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I am working at a company where – due to several strange reasons – I have the following setup:

  • Ethernet: is in a guest network and has access to the internet
  • Wifi: is in a corporate network and has access to the intranet
  • the adapter order is set, so that the ethernet is first
  • route add is used to add the intranet routes I need (10.[4/6/1/39].x.x. etc.)

The problem now is that certain programs don't work, since they do not use IPs but named addresses. Consequently scutil --dns therefore has resolver #1 with external DNS servers, and then follows resolver #2 with the intranet DNS servers. (if I disconnect the cable and am in the Wifi corp only, the names are resolved just fine).

I thought of two possible solutions, but I don't know how to get them working:

  • even though Wifi is the first adapter in order, I somehow switch the DNS resolver order so that intranet DNS is tried before internet DNS
  • put the Wifi adapter in first place and then find an "excluding" route command, which does not say "send IP X over en0" but instead "send any IP not equal to X over en1"

Can somebody help me here?

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2 Answers 2

Sounds like I have been working at the same company ;-)

Please find at the below link a Ruby script that you can adapt to do what Hennes describes as option 4), although it uses forwarding of DNS request instead of views. This should be easy to fix though. https://github.com/simonair/pubcode/blob/master/multihome_setup/multihome_setup.rb

This script will use sudo as needed.

Only use it if you understand exactly what it does.

It is best to create a new Location using System Preferences > Network before you start experimenting with this script because this will allow you to undo any changes by switching back to the known-good Location.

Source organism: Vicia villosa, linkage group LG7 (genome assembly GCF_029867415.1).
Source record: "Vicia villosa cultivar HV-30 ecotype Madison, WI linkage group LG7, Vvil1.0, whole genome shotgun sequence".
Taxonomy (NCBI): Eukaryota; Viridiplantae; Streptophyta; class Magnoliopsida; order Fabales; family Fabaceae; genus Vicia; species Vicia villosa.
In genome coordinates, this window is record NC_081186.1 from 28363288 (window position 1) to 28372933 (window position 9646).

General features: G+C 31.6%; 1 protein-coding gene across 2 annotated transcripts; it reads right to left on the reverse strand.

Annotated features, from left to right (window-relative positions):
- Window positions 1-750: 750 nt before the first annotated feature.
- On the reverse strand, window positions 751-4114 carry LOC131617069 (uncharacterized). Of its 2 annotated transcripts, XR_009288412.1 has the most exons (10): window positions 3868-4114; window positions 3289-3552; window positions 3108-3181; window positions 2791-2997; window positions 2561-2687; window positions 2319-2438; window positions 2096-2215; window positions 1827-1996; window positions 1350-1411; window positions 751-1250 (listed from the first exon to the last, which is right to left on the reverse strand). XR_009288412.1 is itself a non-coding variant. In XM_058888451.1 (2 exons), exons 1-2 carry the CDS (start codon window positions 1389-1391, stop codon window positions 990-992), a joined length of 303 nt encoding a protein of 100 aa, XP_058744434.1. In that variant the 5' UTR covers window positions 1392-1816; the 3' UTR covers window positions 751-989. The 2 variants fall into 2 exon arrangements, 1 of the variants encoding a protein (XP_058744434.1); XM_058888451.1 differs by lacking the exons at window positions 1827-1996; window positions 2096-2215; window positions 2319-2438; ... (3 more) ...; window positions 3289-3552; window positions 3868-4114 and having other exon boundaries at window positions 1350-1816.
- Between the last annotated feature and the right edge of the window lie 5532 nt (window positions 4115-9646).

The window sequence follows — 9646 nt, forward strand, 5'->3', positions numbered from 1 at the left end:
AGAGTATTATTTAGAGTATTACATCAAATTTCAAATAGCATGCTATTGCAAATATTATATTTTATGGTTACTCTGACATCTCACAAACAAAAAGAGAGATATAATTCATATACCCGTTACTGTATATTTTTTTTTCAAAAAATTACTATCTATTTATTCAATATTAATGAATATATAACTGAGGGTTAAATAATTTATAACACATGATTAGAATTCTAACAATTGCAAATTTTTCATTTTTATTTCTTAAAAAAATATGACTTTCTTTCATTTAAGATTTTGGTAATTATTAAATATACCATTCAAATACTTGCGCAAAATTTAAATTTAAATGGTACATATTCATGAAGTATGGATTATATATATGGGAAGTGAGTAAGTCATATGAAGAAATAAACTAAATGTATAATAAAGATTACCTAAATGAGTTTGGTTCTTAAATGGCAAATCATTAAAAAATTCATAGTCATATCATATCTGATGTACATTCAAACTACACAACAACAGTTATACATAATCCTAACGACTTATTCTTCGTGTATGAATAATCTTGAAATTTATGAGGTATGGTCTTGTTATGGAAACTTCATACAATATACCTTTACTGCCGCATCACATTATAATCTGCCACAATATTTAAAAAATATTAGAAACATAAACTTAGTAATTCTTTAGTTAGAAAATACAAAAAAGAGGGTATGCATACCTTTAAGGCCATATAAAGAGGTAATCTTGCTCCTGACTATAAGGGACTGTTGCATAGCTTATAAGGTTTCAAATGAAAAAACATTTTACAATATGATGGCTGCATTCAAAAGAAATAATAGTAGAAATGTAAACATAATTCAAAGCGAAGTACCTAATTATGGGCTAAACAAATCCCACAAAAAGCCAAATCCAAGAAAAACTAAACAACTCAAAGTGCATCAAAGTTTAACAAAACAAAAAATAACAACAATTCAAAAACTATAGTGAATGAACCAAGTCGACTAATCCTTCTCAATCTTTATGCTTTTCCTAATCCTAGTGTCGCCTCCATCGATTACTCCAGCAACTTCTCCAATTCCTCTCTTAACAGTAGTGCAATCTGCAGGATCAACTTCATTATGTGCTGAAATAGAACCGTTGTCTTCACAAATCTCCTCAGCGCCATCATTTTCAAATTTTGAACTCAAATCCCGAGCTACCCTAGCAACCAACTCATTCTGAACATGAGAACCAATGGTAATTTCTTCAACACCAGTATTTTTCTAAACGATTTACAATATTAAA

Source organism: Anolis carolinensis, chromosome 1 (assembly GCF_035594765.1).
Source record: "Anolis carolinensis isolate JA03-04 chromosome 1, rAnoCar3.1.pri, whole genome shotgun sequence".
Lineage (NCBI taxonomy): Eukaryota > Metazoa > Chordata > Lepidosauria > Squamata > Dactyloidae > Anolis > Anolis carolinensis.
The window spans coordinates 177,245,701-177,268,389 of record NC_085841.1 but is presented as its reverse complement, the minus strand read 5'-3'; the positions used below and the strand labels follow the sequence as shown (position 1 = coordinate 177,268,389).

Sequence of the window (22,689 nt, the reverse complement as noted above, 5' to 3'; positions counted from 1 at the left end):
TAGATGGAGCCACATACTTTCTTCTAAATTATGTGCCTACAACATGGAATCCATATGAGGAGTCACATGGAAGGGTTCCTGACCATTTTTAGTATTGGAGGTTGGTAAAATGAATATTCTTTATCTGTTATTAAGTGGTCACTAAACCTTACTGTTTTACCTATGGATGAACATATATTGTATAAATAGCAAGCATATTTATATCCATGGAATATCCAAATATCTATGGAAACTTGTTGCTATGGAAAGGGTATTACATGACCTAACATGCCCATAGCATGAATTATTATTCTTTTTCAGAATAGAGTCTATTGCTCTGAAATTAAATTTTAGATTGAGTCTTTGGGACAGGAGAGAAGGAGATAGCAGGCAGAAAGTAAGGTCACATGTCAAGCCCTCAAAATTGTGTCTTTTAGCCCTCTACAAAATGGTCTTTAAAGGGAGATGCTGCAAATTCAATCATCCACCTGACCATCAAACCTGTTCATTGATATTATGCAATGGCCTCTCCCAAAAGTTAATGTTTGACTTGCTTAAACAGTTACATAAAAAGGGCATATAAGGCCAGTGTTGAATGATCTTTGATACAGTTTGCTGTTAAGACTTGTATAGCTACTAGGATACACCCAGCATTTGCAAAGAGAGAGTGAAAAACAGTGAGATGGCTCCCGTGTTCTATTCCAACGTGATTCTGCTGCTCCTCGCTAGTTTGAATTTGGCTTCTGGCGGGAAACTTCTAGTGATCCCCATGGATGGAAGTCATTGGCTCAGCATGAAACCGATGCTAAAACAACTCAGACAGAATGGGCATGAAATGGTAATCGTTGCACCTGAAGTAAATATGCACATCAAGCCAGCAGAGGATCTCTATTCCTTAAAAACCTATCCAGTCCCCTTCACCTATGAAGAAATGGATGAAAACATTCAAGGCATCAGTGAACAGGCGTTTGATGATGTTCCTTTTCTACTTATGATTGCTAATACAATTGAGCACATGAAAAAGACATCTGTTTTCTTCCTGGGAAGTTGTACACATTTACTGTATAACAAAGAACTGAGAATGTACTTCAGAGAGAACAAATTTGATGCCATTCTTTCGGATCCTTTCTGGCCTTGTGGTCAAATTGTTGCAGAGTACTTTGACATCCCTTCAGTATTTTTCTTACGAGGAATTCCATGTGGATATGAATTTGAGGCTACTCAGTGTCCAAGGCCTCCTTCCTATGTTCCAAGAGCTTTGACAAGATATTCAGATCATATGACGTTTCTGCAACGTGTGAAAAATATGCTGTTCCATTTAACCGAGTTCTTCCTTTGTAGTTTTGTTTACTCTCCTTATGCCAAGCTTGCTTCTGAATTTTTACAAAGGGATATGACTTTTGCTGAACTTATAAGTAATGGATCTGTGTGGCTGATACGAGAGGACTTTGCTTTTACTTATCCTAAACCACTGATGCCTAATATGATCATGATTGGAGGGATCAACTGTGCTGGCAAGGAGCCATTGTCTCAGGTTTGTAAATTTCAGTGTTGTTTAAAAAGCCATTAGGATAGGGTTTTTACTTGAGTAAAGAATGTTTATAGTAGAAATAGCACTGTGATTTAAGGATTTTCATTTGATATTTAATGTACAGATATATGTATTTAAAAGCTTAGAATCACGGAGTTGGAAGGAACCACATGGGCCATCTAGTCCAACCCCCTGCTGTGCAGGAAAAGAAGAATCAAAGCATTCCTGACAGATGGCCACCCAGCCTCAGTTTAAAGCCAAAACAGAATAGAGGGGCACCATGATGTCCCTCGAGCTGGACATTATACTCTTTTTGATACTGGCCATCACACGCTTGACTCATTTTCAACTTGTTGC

What it will do:

  • Enumerate all network interfaces and identify the one connected to the corporate network and the one connected to the other network based on their DEFAULT GATEWAYs' IP address (not the address assigned to the interface itself)
  • Configure the built-in BIND DNS server to handle requests for both the corporate network and the Internet and forward them by domain. For example, example.com will be forwarded to the corporate name servers, whereas example.net will be forwarded to the other name servers.
  • Establish routing to a list of subnets through the corporate interface, the rest through the other network
  • Optionally, it will also initiate a VPN connection if configured properly.

You need to adapt the script to suit your needs.

Be aware that you need to call the script again with the argument restore once you disconnect from the corporate network, as otherwise all DNS requests will land at your local name server and it will not be able to resolve them outside your corporate environment.

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I am not sure this is a proper full answer, but putting it in multiple comments seems a kludge.

1) Quick workaround:

Add the intranet names to the host file. (It is in /private/etc/hosts). This works if you only need access to a few servers and it is relative easy to do. It also feels like a kludge and if the server IPs ever change you will need to manually update your hosts file.

2) Assuming the DNS server on the intranet also revolves names on the Internet you can use only that DNS server. I deem this unlikely since you explicitly mentioned that the guest network has Internet access and the other to the intranet. (Could be if the intranet has internet access but that is blocked via some firewall rules which do not block everything. E.g. not port 53).

3) Using both DNS servers (which is what you are trying to do) might not work.

I have no OS/X machine to test this on, but I recently learned the hard way that some operating systems do not query DNS servers in order, nor do they fall back to a secondary nameserver when the first one fails. Instead they seems to use the the listed nameservers at random.

The result of that would be:
(order Internet DNS, intranet DNS)
Query host on internet -> works.
Query host on intranet -> Fail look up via DNS server on internet, give up rather then try next.

I do not know if this is the case on OS/X and I have no mac to test it on.

4) Local nameserver

(In bold because I think this is the best solution).

OS/X ships with BIND and it seems easy to enable it. The keyword you want to look for in BIND is views

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